1979 An animated dog in a trench coat who says, "Take A Bite Out Of Crime" is introduced at a
1980 Broadcast and media receive the first public services advertisements (PSAs) from the National Citizens' Crime Prevention Campaign.
On July 1, the animated dog is now officially known as McGruff the Crime Dog after Officer John Isbell of the New Orleans Police Department wins a national contest to "name the dog."
1981 Preliminary research by the
1982 The National Crime Prevention Council, whose mission is to forge a nationwide commitment by people acting individually and together to prevent crime and build safer, more caring communities, is established to manage the McGruff campaign and promote crime prevention throughout the .
McGruff House Program launched in
1984 U.S. Postal Service releases a McGruff stamp.
McGruff takes on the issue of child protection with the release of new public service advertising.
1985 New PSAs raise awareness of teen victimization and promote teens as resources in crime prevention.
1986 McGruff appears on a special episode of ABC's Webster television show, giving Webster and his classmates advice on coping with bullies and reducing school vandalism and theft.
1987 A recognition survey of the American public shows that 99 percent of children, 96 percent of teens, and 90 percent of adults recognize McGruff and his slogan, "Take A Bite Out Of Crime."
1989 McGruff's campaign planning team develops a three-year plan to convince people that they must work together to help defeat crime and improve community life.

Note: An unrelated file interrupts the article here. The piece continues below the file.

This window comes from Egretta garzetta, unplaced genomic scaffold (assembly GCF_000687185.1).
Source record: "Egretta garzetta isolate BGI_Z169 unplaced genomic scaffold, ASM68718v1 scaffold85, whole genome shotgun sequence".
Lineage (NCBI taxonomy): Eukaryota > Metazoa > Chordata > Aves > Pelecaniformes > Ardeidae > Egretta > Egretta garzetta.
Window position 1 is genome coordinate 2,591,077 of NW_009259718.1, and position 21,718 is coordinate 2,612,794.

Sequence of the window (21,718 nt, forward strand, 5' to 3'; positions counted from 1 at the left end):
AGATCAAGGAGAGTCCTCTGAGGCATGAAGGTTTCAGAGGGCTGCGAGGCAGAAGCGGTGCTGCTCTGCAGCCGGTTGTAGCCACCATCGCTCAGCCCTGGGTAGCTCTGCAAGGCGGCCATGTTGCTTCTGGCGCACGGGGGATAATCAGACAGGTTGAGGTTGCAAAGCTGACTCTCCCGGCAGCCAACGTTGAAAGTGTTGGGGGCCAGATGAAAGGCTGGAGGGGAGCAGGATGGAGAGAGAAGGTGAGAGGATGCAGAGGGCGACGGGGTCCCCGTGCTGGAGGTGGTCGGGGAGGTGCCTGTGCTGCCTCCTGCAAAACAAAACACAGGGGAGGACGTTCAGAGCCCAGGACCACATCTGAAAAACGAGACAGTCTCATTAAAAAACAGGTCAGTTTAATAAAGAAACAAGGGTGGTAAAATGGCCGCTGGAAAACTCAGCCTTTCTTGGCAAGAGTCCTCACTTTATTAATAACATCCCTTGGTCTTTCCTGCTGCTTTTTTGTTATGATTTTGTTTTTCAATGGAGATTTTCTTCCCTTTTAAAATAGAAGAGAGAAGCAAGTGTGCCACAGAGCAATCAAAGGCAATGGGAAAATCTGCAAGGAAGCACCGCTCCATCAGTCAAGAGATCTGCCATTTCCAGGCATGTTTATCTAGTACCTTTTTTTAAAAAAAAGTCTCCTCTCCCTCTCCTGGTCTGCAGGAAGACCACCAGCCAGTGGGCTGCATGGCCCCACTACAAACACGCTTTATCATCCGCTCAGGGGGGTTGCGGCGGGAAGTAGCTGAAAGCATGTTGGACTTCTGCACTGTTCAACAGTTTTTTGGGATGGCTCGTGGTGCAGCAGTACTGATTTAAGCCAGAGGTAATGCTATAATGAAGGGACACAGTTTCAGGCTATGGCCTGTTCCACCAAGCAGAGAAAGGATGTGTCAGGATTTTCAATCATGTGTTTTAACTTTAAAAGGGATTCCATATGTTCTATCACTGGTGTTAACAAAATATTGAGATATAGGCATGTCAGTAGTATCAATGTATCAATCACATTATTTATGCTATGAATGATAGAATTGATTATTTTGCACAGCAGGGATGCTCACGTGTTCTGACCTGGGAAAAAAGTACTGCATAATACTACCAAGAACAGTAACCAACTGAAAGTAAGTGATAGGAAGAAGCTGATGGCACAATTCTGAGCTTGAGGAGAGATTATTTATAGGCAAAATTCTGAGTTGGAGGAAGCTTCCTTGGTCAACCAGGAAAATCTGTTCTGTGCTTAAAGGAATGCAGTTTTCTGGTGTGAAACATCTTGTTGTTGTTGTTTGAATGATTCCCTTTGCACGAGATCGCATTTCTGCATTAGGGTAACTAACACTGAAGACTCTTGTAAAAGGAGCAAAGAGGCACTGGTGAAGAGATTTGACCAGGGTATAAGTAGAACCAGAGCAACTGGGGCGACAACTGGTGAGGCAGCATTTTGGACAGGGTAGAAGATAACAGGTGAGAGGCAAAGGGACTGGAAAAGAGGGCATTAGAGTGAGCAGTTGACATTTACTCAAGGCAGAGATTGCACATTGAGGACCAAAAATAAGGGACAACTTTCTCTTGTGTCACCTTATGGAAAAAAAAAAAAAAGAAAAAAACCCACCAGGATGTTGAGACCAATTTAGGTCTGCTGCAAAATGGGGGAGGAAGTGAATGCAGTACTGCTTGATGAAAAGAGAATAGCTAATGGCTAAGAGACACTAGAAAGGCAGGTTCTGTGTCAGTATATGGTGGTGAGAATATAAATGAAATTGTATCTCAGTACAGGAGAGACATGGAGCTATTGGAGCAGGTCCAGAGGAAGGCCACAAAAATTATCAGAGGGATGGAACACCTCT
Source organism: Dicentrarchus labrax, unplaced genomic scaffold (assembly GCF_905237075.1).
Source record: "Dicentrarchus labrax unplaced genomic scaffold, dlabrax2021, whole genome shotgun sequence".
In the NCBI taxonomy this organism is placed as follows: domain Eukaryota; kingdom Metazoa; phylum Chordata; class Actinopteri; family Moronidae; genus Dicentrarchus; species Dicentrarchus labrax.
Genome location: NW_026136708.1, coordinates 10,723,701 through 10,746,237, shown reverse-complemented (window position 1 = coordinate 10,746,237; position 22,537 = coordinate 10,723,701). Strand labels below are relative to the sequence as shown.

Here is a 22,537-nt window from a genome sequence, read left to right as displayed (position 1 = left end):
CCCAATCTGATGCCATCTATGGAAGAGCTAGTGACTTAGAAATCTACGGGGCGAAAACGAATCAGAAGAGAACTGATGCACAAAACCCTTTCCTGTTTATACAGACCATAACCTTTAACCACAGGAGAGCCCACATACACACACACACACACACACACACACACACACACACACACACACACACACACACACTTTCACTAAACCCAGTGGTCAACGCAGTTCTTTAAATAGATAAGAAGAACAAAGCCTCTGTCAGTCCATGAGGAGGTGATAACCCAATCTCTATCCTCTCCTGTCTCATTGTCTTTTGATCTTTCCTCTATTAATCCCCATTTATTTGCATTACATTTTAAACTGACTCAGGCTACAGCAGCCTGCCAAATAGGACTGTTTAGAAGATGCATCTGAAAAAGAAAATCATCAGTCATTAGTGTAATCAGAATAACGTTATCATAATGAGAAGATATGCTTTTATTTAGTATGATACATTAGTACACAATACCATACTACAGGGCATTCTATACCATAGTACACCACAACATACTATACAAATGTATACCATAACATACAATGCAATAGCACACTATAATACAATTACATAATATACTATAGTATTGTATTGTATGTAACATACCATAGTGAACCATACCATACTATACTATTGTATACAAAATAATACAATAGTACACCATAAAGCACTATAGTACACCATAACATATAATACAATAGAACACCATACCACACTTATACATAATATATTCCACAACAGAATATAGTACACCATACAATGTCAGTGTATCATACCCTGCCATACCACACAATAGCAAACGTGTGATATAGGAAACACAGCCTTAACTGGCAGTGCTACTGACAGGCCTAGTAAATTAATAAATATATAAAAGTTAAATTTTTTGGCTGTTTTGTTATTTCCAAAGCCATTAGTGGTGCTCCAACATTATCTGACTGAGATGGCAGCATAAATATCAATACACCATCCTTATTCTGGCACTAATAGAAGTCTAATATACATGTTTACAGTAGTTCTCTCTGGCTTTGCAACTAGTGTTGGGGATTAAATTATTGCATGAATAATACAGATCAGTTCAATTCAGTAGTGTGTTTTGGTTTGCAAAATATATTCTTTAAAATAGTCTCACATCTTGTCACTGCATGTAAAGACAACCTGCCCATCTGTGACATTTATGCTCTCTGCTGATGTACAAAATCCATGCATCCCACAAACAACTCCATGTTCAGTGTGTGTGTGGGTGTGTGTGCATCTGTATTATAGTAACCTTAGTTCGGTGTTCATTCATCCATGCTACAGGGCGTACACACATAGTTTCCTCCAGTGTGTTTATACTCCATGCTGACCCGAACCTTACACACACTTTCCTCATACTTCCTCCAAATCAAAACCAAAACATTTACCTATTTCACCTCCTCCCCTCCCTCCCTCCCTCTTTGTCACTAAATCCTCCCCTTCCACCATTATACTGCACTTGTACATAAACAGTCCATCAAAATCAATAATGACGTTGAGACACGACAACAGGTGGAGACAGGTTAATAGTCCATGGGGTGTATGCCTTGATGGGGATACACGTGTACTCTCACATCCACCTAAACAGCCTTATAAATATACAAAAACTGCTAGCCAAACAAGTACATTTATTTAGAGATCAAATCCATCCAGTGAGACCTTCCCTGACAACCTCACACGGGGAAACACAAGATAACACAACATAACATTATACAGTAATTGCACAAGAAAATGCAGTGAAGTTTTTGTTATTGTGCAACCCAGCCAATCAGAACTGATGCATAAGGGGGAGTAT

McGruff Truck Program launched in
1990 McGruff celebrates his 10th anniversary. A study by Saatchi & Saatchi shows that McGruff's messages are being listened to. The study reveals that 90 percent of the American public believe that they have a role in preventing crime.
1993 The campaign introduces Scruff, McGruff's nephews, to help McGruff teach children how to handle dangerous issues and situations. The campaign welcomes a second volunteer advertising agency, Vidal, Reynardus & Moya, to address the Spanish-speaking population through the Unete A La Lucha Contra El Crime campaign.
1995 The media campaign addresses gun violence and youth. The Unete A La Lucha Contra El Crimen Campaign distributes powerful print and outdoor PSAs featuring Hispanic celebrities.
1996 McGruff helps out at the Centennial Olympic Games in
1997 Folk trio, Peter, Paul and Mary adapts "Where Have All the Flowers Gone" to create the "Where Have All the Children Gone" PSA. The ad depicts young victims of gun violence and their grieving families and friends.
In late 1997, the campaign begins the "Investing in Youth for a Safer Future" initiative. The Office of Juvenile Justice and Delinquency Prevention, Office of Justice Programs, U.S. Department of Justice joins the 20-year commitment by the Bureau of Justice Assistance to co-fund this initiative.
1998 The National Citizens' Crime Prevention Campaign sets a new national record for donated media support with $128 million.
Chilean children and adults are introduced to Don Graf (McGruff) and his nephew Escraf (Scruff) and learn to Dale un Mordicso a la Delincuencia ("Take A Bite Out Of Crime.")
NCPC's website, www.ncpc.org, is launched.
1999 McGruff the Crime Dog's creative team uses computer-generated graphics to create new television advertising targeting children ages . The first ad features McGruff in 3-D addressing the bullying issue.
2000 McGruff celebrates his 20th anniversary. McGruff goes on his 20th Anniversary Tour to visit 20 communities across the nation that witnessed striking reductions in crime, partly as a result of their work with NCPC and their use of McGruff in their crime prevention efforts. Each community received a new McGruff costume, special commemorative plaque, and NCPC's most popular publications.
2005 McGruff celebrates his 25th anniversary.